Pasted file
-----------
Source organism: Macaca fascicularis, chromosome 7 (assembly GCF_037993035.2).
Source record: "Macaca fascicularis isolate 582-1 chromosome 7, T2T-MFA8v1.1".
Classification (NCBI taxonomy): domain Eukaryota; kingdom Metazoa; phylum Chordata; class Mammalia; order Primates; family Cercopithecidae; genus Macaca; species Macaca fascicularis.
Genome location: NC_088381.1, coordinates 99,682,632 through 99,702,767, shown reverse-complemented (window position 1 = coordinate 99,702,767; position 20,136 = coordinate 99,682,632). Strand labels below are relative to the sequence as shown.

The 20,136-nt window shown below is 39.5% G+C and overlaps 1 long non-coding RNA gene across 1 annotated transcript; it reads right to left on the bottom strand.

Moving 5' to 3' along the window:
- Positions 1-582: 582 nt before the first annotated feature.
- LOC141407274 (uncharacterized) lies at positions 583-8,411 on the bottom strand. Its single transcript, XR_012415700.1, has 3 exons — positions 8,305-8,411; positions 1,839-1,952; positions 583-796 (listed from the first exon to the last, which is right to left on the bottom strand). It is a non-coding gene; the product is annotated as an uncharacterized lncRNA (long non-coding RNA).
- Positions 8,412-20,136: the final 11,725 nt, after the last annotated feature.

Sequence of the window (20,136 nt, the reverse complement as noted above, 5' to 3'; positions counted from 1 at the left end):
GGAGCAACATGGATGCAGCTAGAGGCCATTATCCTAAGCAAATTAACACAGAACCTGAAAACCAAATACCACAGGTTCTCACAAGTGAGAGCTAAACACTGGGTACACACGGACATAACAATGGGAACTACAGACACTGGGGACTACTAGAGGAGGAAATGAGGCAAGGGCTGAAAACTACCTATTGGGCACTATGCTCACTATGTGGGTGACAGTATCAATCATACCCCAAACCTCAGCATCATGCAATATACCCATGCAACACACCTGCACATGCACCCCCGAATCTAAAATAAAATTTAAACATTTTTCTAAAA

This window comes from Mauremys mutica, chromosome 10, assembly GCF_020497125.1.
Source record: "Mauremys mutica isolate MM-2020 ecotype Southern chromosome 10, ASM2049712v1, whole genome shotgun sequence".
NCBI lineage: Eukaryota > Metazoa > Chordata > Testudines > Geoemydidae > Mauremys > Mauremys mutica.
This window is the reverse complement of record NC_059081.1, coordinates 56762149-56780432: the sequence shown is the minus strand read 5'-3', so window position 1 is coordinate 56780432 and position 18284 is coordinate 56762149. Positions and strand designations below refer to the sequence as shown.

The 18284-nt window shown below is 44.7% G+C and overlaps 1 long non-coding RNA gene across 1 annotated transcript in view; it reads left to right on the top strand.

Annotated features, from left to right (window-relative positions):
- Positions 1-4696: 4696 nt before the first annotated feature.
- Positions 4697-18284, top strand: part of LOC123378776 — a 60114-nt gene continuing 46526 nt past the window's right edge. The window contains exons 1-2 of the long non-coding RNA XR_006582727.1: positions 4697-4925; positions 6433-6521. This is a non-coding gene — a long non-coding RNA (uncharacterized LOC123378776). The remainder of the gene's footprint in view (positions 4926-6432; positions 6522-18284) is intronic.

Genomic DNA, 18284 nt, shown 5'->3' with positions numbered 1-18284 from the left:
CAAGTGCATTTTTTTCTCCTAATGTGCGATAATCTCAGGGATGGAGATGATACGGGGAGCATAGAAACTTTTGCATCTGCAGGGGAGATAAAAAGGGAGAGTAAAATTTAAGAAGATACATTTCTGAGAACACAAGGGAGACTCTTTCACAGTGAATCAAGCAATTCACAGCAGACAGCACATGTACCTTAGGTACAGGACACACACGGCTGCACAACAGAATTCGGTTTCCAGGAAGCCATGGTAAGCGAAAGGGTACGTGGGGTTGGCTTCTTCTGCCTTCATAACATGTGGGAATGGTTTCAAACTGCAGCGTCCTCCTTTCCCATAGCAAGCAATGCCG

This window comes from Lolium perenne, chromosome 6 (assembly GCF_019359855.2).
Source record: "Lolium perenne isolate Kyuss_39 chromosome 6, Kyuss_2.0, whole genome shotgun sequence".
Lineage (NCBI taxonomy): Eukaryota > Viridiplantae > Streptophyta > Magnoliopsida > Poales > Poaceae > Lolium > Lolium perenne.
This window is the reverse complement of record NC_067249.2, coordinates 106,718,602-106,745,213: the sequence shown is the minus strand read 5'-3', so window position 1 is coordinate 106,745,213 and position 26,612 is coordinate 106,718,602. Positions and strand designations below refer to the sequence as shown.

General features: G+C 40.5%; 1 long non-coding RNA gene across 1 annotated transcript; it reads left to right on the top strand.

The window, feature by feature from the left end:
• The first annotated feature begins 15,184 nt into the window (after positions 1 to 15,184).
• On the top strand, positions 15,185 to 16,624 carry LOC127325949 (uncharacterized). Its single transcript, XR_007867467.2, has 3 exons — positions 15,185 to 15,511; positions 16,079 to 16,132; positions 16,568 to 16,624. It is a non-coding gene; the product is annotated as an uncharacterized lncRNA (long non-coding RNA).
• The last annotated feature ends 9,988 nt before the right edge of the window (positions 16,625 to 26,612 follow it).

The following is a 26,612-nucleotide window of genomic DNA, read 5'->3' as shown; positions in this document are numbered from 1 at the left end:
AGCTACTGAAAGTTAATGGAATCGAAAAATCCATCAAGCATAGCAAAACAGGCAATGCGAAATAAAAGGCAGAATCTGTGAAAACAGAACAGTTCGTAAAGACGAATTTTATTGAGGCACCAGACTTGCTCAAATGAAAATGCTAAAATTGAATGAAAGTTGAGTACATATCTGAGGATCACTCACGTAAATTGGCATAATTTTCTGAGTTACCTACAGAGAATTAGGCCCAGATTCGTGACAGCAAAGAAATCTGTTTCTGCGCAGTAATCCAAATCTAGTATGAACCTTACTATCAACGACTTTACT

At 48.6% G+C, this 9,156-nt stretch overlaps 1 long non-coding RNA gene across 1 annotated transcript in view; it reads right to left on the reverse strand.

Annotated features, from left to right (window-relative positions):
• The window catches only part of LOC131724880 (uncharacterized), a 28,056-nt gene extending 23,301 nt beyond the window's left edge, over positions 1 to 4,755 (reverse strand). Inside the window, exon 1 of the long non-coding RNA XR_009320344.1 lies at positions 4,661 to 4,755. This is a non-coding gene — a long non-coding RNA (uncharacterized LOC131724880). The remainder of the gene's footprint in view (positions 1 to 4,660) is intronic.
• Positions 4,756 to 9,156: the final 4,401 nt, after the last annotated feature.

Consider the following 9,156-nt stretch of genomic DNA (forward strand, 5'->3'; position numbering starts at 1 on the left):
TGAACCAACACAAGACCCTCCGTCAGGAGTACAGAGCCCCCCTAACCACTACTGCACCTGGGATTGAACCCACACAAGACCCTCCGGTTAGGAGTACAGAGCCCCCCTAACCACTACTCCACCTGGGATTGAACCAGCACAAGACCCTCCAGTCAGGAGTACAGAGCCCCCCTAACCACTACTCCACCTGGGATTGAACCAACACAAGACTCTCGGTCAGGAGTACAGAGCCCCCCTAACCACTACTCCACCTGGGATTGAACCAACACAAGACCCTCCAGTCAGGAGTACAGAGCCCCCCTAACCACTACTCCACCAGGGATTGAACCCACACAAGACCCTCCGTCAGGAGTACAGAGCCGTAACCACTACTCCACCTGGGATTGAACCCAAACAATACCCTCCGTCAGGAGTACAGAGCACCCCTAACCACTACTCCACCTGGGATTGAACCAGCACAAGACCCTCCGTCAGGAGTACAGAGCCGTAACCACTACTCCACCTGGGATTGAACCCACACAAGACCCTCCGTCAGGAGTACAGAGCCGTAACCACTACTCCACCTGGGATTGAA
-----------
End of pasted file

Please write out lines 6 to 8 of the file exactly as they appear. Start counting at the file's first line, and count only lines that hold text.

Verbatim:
Moving 5' to 3' along the window:
- Positions 1-582: 582 nt before the first annotated feature.
- LOC141407274 (uncharacterized) lies at positions 583-8,411 on the bottom strand. Its single transcript, XR_012415700.1, has 3 exons — positions 8,305-8,411; positions 1,839-1,952; positions 583-796 (listed from the first exon to the last, which is right to left on the bottom strand). It is a non-coding gene; the product is annotated as an uncharacterized lncRNA (long non-coding RNA).